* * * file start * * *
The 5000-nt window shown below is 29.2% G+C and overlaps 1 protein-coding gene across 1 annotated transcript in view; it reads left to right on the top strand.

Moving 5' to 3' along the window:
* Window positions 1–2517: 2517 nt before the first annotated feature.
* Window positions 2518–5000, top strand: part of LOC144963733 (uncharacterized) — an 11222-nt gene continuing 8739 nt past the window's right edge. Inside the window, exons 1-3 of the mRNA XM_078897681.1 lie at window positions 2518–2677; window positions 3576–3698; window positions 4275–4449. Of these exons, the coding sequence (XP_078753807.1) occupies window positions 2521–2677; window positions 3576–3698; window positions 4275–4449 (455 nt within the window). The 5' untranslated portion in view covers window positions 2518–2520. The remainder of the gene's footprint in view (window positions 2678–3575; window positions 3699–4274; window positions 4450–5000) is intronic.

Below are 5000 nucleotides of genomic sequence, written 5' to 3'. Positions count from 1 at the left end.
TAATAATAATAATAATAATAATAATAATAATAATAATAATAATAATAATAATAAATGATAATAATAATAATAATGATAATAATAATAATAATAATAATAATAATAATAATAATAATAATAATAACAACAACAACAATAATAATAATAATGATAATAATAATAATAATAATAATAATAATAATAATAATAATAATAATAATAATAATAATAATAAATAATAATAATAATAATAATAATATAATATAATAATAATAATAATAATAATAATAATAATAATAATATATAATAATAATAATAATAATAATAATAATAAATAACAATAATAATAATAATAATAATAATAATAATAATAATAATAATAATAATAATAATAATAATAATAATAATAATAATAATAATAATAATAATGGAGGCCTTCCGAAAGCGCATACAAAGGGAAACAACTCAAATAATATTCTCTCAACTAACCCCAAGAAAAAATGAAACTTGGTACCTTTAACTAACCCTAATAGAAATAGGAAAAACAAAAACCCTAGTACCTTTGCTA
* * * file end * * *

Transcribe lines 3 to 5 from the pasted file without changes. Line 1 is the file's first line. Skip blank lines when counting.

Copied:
* Window positions 1–2517: 2517 nt before the first annotated feature.
* Window positions 2518–5000, top strand: part of LOC144963733 (uncharacterized) — an 11222-nt gene continuing 8739 nt past the window's right edge. Inside the window, exons 1-3 of the mRNA XM_078897681.1 lie at window positions 2518–2677; window positions 3576–3698; window positions 4275–4449. Of these exons, the coding sequence (XP_078753807.1) occupies window positions 2521–2677; window positions 3576–3698; window positions 4275–4449 (455 nt within the window). The 5' untranslated portion in view covers window positions 2518–2520. The remainder of the gene's footprint in view (window positions 2678–3575; window positions 3699–4274; window positions 4450–5000) is intronic.

Below are 5000 nucleotides of genomic sequence, written 5' to 3'. Positions count from 1 at the left end.